Monday, December 10, 2012

Last Chance

Today's muse: Three Word Wednesday

Today's words: battle, fluid, harvest

* * *

Last Chance

In one fluid motion, she sweeps the soft pink blanket off the tiny mattress and tosses it on the floor.

Tears are ruthlessly pushed away as she packs stuffed toys and delicate dresses. She battles the urge to gather it all in her arms, drop to the floor and rock the life she’ll never hold.

It’s over now. The last harvest has failed.

Sunday, October 21, 2012

Dressed Up

Today's muse: You can always tell when I'm writing an erotic scene in Madison's Avenue. The pent-up energy needs to be unleashed.

* * *

Dressed Up

The doorbell chimes a melody he recognizes, but can’t quite name. Drew grins as the notes fade out.

“It suits her.”

He runs calloused fingers through sun-kissed hair, wonders if he should have gone for a trim before picking up Andrea. He shrugs it off. It’s just a picnic with friends. It won’t matter that he’s needed a cut for more than two weeks now.

His hand drops when she opens the door, his palm instantly damp.

Andrea smiles—that seductive subtle curve of lips that always has need coiling deep inside him. The smile gets him every time. It’s shy and beguiling; it’s innocent and seductive. Most days, the smile alone is enough to leave him wanting. But today…god…today she’s wearing a long floral dress that drapes down to her bare feet. The bodice is nothing more than two narrow triangles of fabric wrapped around her neck, cupping her breasts in reverence.

“Hi.” Drew manages to keep his smile casual, his tone light, though his mouth has dried up and the blood rushing in his ears is deafening. “Ready?”

Andrea steps back and waves him in. “I just need to get my sandals.”

Drew sags against the wall when she turns away. Sweet Jesus.

Andrea comes back down the hallway, ivory sandals dangling from her fingers.

Drew clears his throat. “Is that what you’re wearing?”

She stops just steps away from him, looks down at her dress, then back up at him. “Yeah. Why?”

“You can’t wear that to the picnic.” He shakes his head, as though the matter is closed.

“Pardon me?” Blue eyes flash with rage and she tosses back her hair. “There’s nothing wrong with this dress.”

Drew puffs out a breath. “Maybe not, but you can’t wear it. I won’t let you.”

It’s like watching the wind whip into a funnel cloud, he thinks. Her back stiffens and she throws her shoulders back. Her breasts strain against the fabric, begging for attention. He knows too well how they fill his hands.

“You have incredible nerve telling me what to wear.”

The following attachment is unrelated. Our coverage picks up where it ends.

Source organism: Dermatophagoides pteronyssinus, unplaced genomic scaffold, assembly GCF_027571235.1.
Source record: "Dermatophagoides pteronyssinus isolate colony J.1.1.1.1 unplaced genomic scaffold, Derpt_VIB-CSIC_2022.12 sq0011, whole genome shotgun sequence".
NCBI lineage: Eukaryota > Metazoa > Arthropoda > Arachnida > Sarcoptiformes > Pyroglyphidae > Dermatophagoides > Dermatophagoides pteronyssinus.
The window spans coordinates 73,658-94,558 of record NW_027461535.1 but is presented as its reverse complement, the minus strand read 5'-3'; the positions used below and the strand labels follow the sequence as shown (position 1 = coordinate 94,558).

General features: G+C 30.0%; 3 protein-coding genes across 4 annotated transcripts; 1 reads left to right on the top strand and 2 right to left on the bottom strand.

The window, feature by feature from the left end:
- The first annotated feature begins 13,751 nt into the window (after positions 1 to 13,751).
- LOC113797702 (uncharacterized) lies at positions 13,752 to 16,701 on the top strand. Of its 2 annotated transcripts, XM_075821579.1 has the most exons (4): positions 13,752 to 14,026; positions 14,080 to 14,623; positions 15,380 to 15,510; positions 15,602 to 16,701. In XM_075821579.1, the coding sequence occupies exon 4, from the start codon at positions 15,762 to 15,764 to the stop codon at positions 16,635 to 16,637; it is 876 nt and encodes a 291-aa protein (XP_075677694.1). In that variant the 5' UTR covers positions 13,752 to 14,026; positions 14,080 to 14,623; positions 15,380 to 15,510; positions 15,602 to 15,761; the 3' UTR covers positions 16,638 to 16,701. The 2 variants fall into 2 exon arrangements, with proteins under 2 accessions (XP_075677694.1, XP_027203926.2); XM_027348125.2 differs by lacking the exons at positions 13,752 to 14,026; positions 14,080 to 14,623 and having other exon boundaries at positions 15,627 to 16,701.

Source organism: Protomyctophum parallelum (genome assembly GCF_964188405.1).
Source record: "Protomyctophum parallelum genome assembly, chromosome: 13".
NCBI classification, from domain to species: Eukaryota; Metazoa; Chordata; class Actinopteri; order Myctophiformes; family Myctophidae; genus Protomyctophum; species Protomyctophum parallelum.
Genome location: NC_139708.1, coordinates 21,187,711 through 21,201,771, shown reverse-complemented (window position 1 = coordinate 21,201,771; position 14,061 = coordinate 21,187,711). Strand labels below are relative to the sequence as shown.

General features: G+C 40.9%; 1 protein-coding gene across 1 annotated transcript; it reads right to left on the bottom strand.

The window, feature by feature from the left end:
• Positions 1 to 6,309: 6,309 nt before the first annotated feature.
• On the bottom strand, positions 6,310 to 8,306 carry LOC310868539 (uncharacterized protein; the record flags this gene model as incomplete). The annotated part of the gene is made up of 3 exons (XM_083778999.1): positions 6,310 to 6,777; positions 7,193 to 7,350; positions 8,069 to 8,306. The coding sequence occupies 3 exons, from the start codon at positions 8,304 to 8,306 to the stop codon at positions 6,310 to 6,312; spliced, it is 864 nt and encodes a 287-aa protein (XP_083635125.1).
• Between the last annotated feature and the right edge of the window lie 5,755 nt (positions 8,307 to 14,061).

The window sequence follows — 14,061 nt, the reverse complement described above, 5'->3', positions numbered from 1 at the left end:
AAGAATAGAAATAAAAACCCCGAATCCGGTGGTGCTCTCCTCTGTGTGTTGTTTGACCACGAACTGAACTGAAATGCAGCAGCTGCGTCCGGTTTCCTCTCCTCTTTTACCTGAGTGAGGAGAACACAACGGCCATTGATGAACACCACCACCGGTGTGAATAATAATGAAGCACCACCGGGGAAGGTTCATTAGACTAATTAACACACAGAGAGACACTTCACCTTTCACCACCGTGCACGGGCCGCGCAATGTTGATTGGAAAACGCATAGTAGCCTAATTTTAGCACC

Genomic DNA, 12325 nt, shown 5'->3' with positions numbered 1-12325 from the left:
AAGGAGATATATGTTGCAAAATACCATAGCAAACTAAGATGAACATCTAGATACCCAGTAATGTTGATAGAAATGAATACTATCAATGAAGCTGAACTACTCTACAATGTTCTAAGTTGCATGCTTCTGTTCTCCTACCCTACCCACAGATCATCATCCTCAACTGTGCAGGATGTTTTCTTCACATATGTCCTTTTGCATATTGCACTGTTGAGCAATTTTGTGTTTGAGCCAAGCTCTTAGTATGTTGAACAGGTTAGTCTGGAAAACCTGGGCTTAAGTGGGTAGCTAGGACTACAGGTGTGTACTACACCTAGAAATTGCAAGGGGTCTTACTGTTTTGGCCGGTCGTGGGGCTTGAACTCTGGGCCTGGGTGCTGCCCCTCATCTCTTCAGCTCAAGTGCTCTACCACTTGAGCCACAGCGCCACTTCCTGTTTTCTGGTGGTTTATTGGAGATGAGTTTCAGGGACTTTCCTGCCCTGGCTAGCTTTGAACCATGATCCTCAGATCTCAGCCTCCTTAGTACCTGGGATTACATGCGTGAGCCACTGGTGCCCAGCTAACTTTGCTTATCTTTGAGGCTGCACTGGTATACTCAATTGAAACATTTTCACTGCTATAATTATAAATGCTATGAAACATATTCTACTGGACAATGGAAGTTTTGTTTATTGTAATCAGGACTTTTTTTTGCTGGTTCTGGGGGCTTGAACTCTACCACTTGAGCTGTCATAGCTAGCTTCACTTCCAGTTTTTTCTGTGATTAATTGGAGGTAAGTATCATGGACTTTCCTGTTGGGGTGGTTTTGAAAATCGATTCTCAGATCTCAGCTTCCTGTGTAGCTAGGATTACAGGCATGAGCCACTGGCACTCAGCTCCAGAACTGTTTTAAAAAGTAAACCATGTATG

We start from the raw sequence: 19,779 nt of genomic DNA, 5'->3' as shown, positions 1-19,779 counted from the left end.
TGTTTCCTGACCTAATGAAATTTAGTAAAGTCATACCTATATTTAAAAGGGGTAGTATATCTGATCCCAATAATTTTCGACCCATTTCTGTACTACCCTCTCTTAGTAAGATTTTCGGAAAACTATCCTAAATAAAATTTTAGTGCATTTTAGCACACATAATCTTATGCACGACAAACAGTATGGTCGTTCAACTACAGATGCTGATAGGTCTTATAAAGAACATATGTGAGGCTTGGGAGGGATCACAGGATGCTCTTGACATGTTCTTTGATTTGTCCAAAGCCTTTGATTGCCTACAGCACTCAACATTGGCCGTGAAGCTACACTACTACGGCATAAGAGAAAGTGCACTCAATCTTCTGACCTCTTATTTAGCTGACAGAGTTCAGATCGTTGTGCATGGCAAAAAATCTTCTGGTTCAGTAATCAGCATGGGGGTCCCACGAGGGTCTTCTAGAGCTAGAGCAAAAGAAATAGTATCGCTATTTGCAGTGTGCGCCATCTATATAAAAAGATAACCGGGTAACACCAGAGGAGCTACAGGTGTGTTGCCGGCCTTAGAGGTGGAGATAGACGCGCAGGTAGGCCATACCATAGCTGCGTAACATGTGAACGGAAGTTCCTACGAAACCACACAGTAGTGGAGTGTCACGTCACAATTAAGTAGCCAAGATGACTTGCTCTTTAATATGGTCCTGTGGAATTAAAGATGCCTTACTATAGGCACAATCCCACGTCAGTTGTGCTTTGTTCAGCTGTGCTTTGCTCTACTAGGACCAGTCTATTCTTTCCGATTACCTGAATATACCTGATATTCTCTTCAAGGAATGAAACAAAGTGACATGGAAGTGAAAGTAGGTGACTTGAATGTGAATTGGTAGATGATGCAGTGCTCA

Before she can fold her arms across her chest, Drew spins her around and presses her against the wall, pins her arms above her head with one hand. Andrea bucks against him, bares her teeth like a wild animal.

“I’m not taking off the dress.”

Dammit she’s hot when she’s pissed off. “You don’t have to.”

“Damn straight I don’t.”

Drew frees a hungry breast from its halter, kneads the hard nipple between his thumb and finger.

“I’ll take it off for you.” His lips curve in a smug smile when Andrea goes still. “If you wear this, I won’t be able to keep my hands off you. But you’ll have to change fast,” he says, as he pulls her dress up around her waist. His lips nibble on the soft skin below her ear, the spot he knows drives her crazy. “We don’t want to be late for the picnic.”

Andrea unties the halter, lets the dress slither to a puddle around her ankles. “What picnic?”

Monday, October 1, 2012

The Vessel of Ropav - Chapter 1

Today's muse:

As mentioned previously, I started writing this fantasy story, but have lost my vision, so it's shelved. But since I posted another excerpt, I thought maybe I could post what I've written so far and see how everyone feels. Who knows...maybe it will inspire me to finish.

And by the way...has anyone noticed the name of the Vessel?

* * *

The Vessel of Ropav - Chapter 1

“The bidding will commence at £12,000.”

A low hum drifted through the crowd as everyone speculated on the value of what was, in essence, a nondescript piece. A small, clay chalice with rough etchings, shaped somewhat like a pear. It was ugly, really.

When the vase was delivered to the auction house, there was great skepticism among the staff. No one knew what this urn was or whether it had any value. Upon analysis, it was determined that it dated to at least the time of the pharaohs but no one could decipher the cryptic symbols. They appeared to be hieroglyphics, but no translation was completed. Oddly, the National Museum was not interested in acquiring it, insisting it had no historical value. The board of directors of the auction house finally agreed to sell it, confident someone would want to own it—even if it was nothing more than a decorative conversation piece.